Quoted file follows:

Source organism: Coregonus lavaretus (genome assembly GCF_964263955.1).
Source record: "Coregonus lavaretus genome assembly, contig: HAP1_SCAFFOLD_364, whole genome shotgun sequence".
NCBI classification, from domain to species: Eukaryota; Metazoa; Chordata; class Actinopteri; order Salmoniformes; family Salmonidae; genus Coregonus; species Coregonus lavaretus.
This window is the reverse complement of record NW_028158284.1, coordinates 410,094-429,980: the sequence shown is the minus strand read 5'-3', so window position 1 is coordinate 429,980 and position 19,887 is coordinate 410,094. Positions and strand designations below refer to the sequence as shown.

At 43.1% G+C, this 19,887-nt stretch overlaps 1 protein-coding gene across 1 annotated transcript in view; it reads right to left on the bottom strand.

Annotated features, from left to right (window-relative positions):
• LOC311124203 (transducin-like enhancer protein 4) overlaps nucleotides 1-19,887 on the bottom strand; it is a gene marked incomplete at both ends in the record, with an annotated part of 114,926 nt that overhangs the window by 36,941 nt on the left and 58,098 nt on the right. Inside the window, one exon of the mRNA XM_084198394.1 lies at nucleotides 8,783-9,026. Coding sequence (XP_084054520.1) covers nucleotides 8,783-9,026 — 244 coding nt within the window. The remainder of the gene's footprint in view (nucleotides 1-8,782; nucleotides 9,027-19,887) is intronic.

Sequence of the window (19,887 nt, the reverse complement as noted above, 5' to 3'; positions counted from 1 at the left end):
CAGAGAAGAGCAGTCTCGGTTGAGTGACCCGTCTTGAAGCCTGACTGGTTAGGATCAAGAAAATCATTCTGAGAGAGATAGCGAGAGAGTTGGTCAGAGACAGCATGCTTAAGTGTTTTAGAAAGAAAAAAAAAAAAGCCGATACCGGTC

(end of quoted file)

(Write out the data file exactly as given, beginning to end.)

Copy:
Source organism: Coregonus lavaretus (genome assembly GCF_964263955.1).
Source record: "Coregonus lavaretus genome assembly, contig: HAP1_SCAFFOLD_364, whole genome shotgun sequence".
NCBI classification, from domain to species: Eukaryota; Metazoa; Chordata; class Actinopteri; order Salmoniformes; family Salmonidae; genus Coregonus; species Coregonus lavaretus.
This window is the reverse complement of record NW_028158284.1, coordinates 410,094-429,980: the sequence shown is the minus strand read 5'-3', so window position 1 is coordinate 429,980 and position 19,887 is coordinate 410,094. Positions and strand designations below refer to the sequence as shown.

At 43.1% G+C, this 19,887-nt stretch overlaps 1 protein-coding gene across 1 annotated transcript in view; it reads right to left on the bottom strand.

Annotated features, from left to right (window-relative positions):
• LOC311124203 (transducin-like enhancer protein 4) overlaps nucleotides 1-19,887 on the bottom strand; it is a gene marked incomplete at both ends in the record, with an annotated part of 114,926 nt that overhangs the window by 36,941 nt on the left and 58,098 nt on the right. Inside the window, one exon of the mRNA XM_084198394.1 lies at nucleotides 8,783-9,026. Coding sequence (XP_084054520.1) covers nucleotides 8,783-9,026 — 244 coding nt within the window. The remainder of the gene's footprint in view (nucleotides 1-8,782; nucleotides 9,027-19,887) is intronic.

Sequence of the window (19,887 nt, the reverse complement as noted above, 5' to 3'; positions counted from 1 at the left end):
CAGAGAAGAGCAGTCTCGGTTGAGTGACCCGTCTTGAAGCCTGACTGGTTAGGATCAAGAAAATCATTCTGAGAGAGATAGCGAGAGAGTTGGTCAGAGACAGCATGCTTAAGTGTTTTAGAAAGAAAAAAAAAAAAGCCGATACCGGTC